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The Gunpowder Plot.

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THE GUNPOWDER PLOT. The gunpowder plot occurred in the period of time that James VI of Scotland, son of Mary Queen of Scots, had taken the English throne as James I. He had promised relaxation towards Catholics in England and they could therefore finally relax, at the end of an era in 1605. That same era that Catholics had had to suffer severe persecution since 1570. Rumours had suggested James was more warmly disposed to Catholics than the dying Queen. This relaxation led to growth in the number of visible Catholics. While trying to cope with different religious demands, James I was displeased by the Catholics' increasing strength. Discovering two small Catholic plots in 1603 did not help towards further relaxation for Catholics, although many Catholics were horrified, all were tainted by the threat of treason. As an expression of this, James I bestowed hostility against the Catholics in order to satisfy the Puritans, whose demands could not be wholly satisfied. Consequently, James I expelled all priests and Jesuits and recusancy fines were reintroduced. ...read more.


There was evidence of strong warning in the letter: "My Lord, out of the love I bear for some of your friends, I have a care for your preservation", and in other parts also, such as, "...devise some excuse to shift your attendance of this Parliament", and "retire yourself into your country, where you may expect in the event of safety. There was more, now directing as to what Lord Monteagle should be safe from: "...they shall receive a terrible blow, the Parliament, and yet they shall not see who hurts them..." The letter closed with "I hope God will give you the grace to make good use of it [the letter], to whose holy protection I commend you", and at that, it was blatant that the situation was religious. The authorship of the letter was not identified although Francis Tresham was Lord Monteagle's brother-in-law, which meant that he cared for any Catholic that was going to be a victim of the 'blow'. ...read more.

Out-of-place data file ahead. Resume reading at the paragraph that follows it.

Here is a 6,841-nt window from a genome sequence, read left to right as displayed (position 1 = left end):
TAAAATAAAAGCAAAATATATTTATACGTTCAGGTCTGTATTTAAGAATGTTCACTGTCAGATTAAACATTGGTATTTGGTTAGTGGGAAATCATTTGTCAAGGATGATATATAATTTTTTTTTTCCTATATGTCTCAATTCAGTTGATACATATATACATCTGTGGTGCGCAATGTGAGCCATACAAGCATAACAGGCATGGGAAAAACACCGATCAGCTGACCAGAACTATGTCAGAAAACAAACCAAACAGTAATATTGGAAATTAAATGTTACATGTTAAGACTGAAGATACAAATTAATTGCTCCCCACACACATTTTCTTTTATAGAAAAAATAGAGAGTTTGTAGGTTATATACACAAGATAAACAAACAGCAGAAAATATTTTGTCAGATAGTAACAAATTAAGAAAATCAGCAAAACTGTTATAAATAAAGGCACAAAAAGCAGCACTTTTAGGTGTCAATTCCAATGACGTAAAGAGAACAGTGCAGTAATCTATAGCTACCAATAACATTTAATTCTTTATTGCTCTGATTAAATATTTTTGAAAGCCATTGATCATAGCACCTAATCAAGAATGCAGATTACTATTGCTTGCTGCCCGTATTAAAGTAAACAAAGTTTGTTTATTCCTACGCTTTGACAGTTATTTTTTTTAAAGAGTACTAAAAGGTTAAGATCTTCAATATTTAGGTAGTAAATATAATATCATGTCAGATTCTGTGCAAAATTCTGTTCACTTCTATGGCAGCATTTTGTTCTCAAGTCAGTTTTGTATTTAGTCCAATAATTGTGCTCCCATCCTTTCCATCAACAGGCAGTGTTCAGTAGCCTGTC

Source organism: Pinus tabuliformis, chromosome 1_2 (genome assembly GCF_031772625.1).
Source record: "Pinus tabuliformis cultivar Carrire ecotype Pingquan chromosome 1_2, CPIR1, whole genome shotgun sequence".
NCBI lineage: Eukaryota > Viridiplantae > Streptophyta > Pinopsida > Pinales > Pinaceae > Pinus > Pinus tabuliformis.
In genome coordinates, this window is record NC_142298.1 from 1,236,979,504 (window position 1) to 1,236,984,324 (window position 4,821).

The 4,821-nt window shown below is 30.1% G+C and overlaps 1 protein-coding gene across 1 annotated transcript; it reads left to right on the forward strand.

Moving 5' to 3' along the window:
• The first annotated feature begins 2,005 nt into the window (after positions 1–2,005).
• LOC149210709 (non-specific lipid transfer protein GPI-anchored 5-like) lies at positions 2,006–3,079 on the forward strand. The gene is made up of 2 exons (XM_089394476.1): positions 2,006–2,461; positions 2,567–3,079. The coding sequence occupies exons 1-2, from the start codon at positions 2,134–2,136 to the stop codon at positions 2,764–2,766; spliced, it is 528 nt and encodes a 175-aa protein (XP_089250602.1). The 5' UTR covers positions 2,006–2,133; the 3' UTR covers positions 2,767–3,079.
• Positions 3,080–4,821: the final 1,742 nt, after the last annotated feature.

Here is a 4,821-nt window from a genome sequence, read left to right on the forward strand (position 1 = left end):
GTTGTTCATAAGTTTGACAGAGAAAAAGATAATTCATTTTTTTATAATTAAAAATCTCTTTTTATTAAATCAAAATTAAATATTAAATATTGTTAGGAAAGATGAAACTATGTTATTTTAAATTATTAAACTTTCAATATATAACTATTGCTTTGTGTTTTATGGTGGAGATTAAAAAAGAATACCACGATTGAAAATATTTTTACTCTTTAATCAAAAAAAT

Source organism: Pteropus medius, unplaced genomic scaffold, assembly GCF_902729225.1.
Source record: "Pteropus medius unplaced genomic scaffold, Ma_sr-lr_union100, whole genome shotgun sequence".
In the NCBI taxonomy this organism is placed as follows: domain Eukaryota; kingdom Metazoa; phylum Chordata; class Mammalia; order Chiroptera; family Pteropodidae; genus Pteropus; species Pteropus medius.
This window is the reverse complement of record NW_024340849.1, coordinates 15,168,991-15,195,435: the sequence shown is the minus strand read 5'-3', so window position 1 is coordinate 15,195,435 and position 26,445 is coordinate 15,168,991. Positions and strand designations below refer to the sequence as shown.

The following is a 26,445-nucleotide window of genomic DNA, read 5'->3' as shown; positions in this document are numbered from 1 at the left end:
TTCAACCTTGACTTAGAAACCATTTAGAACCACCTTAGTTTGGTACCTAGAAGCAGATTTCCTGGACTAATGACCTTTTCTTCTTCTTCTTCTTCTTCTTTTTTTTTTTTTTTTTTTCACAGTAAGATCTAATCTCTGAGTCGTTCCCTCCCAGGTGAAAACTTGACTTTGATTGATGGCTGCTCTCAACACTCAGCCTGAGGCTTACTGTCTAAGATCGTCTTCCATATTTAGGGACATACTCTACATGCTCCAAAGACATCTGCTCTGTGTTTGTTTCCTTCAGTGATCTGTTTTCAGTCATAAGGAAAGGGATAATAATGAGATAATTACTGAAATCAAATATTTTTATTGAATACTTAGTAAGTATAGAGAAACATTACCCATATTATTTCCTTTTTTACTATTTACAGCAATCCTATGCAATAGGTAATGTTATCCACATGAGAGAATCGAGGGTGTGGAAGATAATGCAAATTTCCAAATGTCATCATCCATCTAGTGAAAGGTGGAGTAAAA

There couldn't have been any way that the conspirators got a hold of thirty-six barrels without drawing attention to them. It is a possibility that the government gave a hand to help in all of this, as far as I believe that is so. The soldier who killed Catesby and Percy at Holbeech House in the Midlands was given a large pension of ten pence a day for life. But why: when their arrest and torture was much more desirable so that the names of any other conspirators might be found out? My theory is that this was all a part of the plans of Robert Cecil; that all of the Catholics would die, not having a bother about torturing the other conspirators' names out of them, as he already knew them. There are, however, counter-arguments to many of the above points. There are some historians who have pointed out some issues in favour of the theory that the plotters were pawns in the hands of Robert Cecil and that he orchestrated the whole affair in his bid to get James to ban Catholics altogether. Hassan Kamal 8M Hassan Kamal. 1 ...read more.

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